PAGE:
Common name: Common Spicebush
Out of season, a Spicebush plant can easily be overlooked, but it’s a good illustration of the variability and importance of plants in a wetland. The Spicebush is an aromatic, understory shrub which typically grows between 5-10 feet and found in wooded bottomlands, low swamps, and along streams. Like most shrubs, Spicebush has many trunks, and is colonial, or spreads asexually via its roots. Alternatively, the spice bush can also reproduce sexually, as there are both male and female plants (dioecious), something of an oddity in the botanical world. (It is estimated that only 4% -7% of plants are dioecious.)
The shrubs name derives from the spicy/lemony fragrance of the stems, leaves, and fruits when bruised. It has some limited food value as a flavoring or adding scent, but it had been used as an indicator species by early settlers to locate fertile soil.
Beyond its scent, the shrubs other identifying feature are its fruits, or drupes. The drupes are shiny red berries which are eaten by many birds, particularly thrushes, and wildlife. The drupes mature between August and October, and only appear on the female plant if it has been fertilized.
The leaves are dark green, alternate, pointy-tipped, oval-shaped stalked leaves smooth edges that range between 2 and 6 inches long. The Spicebush is one of the first bushes to bloom in March or April, and produces small, pale yellow flowers. During the fall, the leaves turn yellow.
The Spicebush is also a host plant to butterflies in the swallowtail family, especially the Spicebush Swallowtail and the Eastern Tiger Swallowtail who lay eggs on the underside of the leaves. When a caterpillar emerges from an egg, it wraps the leaf around itself like a jacket, safely spending most of the day in its leaf shelter, leaving only at night to eat.
The Spicebush It is found throughout east Texas, Oklahoma and eastward through all of the Atlantic states and as far north as Maine and southern Canada.
Additional reading and sources:
USDA Plants Database. Plant Guide “Spicebush: Lindera benzoin (L.) Blume.” http://plants.usda.gov/plantguide/pdf/pg_libe3.pdf
Photos copyright USDA, NRCS. 2014. The PLANTS Database (http://plants.usda.gov, 28 May 2014). National Plant Data Team, Greensboro, NC 27401-4901 USA.
EPA Proposes new Wetlands Rule
Confirming last year’s leak and rumors, the EPA and the Army Corps of Engineers have proposed a rule that clarifies their jurisdiction over wetlands both bordering and isolated from navigable water bodies. Much of the confusion is due to two Supreme Court cases (Rapanos and SWANCC cases in 2001 and 2006 respectively) that provided conflicting information on the EPA's jurisdiction over the waters of the United States under the Clean Water Act (CWA), leaving the authority of the EPA uncertain. The proposed rule would not expand the EPA's reach, but better define its role in part due to the tumultuous effect the U.S. Supreme Court cases have had on wetland losses.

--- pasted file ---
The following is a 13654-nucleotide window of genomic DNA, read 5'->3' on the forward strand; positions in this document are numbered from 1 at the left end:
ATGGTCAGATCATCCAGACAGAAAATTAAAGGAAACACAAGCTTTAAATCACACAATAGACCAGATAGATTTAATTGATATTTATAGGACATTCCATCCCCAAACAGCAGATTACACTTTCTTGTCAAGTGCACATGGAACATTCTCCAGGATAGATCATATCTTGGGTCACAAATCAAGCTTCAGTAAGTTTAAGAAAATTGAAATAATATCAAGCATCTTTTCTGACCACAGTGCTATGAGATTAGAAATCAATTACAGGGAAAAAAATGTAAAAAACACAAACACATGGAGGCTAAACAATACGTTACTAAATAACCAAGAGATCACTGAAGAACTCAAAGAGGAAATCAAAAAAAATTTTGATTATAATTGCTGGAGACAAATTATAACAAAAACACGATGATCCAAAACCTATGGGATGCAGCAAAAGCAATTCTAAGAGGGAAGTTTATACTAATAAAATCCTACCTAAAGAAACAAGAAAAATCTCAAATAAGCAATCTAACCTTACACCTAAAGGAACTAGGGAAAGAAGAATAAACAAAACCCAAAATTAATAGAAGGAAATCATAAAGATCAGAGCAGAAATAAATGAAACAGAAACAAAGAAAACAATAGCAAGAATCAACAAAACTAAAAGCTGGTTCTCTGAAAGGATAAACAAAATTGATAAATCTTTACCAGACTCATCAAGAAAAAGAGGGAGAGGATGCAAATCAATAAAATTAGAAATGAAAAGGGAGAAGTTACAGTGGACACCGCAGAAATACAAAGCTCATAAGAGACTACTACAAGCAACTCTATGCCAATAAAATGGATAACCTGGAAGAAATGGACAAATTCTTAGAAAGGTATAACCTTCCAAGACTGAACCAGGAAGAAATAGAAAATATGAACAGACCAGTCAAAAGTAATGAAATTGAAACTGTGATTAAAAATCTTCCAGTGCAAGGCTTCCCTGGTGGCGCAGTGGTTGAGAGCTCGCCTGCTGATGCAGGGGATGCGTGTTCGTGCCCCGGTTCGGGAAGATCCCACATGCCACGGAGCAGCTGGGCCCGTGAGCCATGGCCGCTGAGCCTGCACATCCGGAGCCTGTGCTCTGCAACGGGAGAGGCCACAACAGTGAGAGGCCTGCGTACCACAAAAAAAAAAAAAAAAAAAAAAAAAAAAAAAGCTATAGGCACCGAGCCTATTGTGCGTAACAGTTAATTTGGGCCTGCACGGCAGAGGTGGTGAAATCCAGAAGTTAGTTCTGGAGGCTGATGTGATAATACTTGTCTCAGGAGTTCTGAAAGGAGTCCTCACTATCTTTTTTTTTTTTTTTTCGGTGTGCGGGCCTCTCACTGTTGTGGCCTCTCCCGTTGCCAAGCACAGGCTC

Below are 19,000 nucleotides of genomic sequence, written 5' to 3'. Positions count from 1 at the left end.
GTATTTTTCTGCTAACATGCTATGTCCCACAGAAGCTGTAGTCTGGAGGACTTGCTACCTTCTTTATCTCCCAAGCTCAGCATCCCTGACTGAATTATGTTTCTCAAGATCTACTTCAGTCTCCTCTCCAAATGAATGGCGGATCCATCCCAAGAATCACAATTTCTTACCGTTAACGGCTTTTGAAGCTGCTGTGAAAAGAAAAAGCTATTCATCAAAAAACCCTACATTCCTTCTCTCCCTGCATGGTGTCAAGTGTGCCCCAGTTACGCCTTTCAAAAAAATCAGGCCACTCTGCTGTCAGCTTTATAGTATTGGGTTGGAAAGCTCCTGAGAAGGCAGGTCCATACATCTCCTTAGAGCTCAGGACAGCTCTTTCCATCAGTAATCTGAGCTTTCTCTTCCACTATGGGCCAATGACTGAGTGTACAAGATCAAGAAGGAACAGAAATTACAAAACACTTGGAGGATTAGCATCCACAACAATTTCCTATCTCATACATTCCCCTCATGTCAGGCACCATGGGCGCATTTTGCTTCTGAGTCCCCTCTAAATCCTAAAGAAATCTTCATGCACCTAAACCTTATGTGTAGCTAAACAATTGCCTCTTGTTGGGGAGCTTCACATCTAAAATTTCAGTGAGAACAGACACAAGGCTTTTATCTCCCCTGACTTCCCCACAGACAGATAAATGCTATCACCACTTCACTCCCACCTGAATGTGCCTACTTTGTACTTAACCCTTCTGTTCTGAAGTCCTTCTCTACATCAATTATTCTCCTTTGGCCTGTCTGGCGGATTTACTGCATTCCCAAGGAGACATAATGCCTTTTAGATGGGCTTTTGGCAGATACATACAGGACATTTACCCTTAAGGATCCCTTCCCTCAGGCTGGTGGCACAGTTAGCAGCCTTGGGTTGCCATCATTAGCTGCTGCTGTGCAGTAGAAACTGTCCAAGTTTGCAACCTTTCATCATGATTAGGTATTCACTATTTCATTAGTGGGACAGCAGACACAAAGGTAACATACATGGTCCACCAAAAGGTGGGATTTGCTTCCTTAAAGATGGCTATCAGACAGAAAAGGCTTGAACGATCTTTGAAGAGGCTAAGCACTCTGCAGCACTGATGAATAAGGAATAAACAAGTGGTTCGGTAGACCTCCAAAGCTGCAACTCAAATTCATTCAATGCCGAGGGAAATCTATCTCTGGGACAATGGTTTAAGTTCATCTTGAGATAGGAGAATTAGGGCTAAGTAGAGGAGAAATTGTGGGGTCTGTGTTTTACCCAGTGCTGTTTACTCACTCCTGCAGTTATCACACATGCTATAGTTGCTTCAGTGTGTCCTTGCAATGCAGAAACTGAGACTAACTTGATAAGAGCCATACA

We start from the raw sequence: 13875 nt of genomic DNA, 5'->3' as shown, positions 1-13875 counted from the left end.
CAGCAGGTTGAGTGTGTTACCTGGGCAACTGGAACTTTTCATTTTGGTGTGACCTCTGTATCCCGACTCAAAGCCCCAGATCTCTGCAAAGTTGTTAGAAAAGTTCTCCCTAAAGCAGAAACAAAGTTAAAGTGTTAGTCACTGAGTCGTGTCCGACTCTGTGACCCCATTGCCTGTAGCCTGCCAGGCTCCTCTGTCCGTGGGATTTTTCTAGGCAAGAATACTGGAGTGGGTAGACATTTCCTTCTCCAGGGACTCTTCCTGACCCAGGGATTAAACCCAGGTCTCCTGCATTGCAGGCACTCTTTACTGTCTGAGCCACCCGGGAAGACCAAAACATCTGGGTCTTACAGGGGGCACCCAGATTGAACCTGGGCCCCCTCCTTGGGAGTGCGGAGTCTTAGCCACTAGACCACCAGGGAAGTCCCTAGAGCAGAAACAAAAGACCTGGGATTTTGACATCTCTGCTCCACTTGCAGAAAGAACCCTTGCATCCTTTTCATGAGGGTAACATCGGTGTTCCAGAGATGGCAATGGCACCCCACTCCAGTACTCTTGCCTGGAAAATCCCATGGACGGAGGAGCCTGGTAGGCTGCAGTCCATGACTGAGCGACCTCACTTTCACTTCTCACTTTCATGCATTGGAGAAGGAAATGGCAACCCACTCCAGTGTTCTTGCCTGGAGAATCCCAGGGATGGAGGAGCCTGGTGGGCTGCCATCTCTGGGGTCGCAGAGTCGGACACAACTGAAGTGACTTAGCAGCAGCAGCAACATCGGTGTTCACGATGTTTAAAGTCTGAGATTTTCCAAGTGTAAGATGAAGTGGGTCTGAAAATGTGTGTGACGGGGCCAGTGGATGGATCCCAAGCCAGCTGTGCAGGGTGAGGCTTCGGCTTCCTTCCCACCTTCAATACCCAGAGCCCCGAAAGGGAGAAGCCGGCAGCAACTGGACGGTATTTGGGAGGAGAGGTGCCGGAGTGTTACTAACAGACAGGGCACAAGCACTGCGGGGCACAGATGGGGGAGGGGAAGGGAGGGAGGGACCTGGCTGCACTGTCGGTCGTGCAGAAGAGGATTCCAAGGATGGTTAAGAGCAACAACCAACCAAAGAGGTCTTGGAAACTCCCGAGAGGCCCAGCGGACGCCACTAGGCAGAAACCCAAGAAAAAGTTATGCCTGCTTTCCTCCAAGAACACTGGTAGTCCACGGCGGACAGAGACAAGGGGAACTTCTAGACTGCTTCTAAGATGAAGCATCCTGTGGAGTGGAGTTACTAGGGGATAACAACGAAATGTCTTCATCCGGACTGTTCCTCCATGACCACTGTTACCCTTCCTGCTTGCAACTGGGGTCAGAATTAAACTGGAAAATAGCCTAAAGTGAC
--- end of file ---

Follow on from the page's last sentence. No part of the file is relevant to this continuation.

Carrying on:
Between 2004 and 2009, an estimated 80,000 acres of wetlands were lost annually in the United States, in part due to the open question if isolated and non-navigable wetlands are indeed protected by the CWA. In prior years, losses were significantly less, at an estimated 60,000 acres annually, due in a large part to these court decisions.
While individual states can, and frequently do, author laws which are stricter than Federal standards in order to protect wetlands, just as many states rely solely upon the Clean Water Act and Federal guidance for determining protected wetlands.
The proposed language changes would offer protections to isolated wetlands that had been previously in question:
The agencies propose for the first time to define the terms ‘‘neighboring,’’ ‘‘riparian area,’’ ‘‘floodplain,’’ ‘‘tributary,’’ and ‘‘significant nexus.’’
The proposal also clarified 54 different exemptions to the rule making, which are most related to farming, but left unspoken is how the EPA will determine jurisdiction on by vernal pools, prairie potholes and playa lakes which are frequently both ephemeral and isolated.
Both the EPA and the Army Corps of Engineers signed off on the proposed rule, now open to the 90 day comment period, on March 24. To date the EPA has received more than 60,000 comments on the proposed rules. The comment period will remain open through July 21, 2014. Please submit your comments by going to regulations.gov and searching for EPA-HQ-OW-2011-0880.
We encourage you to submit comments in support of the rule, and to urge the EPA and Corps to publish a final rule that recognizes that isolated wetlands are ecologically important and are connected to downstream waters.
Some additional reading:
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Wetlands in the News
- Wetlands Reveillon planned in Luling, Nutcracker to be presented - NOLA.com (blog)
- DNR announces new wetland restoration plan - Marshfield News-Herald
- Concern over great seawalls of China: once lush wetlands surrounded by 11000 ... - South...
- Photos: Wetlands mitigation project at Roes Island - NJ.com
- Manatee County gets steal of a deal on wetlands restoration project - Bradenton Herald